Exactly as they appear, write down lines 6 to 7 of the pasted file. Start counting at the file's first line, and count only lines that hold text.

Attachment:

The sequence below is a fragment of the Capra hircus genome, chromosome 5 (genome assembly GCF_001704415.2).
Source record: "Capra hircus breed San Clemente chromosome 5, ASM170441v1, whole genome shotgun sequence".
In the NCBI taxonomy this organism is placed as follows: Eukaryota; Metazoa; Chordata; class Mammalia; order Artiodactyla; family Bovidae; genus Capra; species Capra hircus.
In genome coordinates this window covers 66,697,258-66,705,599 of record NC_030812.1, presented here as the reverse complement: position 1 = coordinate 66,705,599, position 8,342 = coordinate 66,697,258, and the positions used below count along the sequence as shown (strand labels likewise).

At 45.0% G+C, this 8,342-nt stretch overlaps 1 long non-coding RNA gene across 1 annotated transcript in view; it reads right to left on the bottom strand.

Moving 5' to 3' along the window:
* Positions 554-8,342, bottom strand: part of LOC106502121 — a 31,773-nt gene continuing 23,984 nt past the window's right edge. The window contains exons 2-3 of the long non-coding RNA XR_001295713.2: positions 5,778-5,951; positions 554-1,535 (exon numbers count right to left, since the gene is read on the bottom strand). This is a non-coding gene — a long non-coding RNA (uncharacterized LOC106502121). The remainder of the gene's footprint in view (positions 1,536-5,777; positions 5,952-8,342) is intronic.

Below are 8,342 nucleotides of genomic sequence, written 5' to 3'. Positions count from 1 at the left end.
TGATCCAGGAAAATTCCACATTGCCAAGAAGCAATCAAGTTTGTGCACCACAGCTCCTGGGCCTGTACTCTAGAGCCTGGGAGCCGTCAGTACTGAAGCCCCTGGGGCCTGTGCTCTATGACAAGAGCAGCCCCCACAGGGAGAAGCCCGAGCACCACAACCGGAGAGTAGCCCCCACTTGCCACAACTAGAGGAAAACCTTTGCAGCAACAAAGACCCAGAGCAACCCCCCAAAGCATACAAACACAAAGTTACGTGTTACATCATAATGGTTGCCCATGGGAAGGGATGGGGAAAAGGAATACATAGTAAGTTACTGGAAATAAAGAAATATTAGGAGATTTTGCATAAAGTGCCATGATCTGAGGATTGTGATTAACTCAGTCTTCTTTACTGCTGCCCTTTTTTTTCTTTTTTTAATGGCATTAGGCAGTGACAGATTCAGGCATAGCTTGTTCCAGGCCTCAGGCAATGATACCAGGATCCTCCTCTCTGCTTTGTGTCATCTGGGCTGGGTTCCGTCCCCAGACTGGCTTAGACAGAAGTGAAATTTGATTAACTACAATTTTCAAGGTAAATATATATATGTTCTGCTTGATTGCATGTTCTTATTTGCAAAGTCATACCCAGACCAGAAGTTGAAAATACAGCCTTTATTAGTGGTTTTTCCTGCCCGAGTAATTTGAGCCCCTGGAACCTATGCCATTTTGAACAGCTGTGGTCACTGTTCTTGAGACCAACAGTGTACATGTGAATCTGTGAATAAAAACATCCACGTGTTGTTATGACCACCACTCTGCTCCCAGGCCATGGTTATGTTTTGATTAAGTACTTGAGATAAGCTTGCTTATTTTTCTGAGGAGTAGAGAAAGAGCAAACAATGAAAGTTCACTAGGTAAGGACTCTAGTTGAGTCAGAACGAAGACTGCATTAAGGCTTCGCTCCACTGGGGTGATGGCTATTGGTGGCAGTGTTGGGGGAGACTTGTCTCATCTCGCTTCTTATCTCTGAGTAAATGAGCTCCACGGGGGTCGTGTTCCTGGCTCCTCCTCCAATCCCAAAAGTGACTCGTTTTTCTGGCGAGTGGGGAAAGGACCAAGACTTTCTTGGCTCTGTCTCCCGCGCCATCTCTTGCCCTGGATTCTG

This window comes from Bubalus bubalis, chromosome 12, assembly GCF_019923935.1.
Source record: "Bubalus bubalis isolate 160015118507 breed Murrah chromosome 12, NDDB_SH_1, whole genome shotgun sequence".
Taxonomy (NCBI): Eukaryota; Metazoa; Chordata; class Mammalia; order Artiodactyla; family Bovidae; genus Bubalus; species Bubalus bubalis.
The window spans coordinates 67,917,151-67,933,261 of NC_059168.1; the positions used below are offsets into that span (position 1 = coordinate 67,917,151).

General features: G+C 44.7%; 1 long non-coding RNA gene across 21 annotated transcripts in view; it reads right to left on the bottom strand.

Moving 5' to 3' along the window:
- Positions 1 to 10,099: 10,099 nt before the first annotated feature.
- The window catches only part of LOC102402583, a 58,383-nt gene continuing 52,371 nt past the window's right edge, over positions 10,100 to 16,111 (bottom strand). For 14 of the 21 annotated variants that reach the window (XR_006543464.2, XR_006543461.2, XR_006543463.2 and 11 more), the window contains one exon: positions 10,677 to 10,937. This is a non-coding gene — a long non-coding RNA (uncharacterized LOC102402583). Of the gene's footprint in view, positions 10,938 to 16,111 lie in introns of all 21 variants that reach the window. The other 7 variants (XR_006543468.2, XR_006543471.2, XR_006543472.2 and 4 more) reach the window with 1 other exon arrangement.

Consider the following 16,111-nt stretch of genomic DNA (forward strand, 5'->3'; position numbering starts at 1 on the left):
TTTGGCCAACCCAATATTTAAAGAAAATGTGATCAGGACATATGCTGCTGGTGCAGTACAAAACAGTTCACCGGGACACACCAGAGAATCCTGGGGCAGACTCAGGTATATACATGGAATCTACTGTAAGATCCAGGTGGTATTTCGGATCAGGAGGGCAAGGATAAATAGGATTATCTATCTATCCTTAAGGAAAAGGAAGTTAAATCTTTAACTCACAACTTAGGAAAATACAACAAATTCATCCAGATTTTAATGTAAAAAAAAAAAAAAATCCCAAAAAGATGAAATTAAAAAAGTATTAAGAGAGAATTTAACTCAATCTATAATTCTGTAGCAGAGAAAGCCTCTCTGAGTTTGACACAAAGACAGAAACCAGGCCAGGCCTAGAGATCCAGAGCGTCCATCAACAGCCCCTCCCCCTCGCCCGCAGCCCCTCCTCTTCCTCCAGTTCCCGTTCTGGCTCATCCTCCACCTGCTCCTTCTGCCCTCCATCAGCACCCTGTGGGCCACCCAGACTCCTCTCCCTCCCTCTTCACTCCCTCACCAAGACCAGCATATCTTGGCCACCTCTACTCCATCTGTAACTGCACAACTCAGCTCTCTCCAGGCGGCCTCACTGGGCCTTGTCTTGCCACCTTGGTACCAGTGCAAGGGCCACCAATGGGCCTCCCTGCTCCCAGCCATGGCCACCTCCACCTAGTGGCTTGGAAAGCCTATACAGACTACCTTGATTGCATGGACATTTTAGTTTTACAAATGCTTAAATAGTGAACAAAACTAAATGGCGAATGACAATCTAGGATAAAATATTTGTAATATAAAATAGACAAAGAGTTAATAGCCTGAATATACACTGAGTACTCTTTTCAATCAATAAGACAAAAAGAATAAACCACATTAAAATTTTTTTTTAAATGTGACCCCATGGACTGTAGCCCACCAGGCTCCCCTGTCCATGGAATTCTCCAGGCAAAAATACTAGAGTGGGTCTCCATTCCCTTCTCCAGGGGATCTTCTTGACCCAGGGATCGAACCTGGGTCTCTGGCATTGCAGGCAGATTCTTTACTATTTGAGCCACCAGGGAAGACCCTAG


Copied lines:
Moving 5' to 3' along the window:
* Positions 554-8,342, bottom strand: part of LOC106502121 — a 31,773-nt gene continuing 23,984 nt past the window's right edge. The window contains exons 2-3 of the long non-coding RNA XR_001295713.2: positions 5,778-5,951; positions 554-1,535 (exon numbers count right to left, since the gene is read on the bottom strand). This is a non-coding gene — a long non-coding RNA (uncharacterized LOC106502121). The remainder of the gene's footprint in view (positions 1,536-5,777; positions 5,952-8,342) is intronic.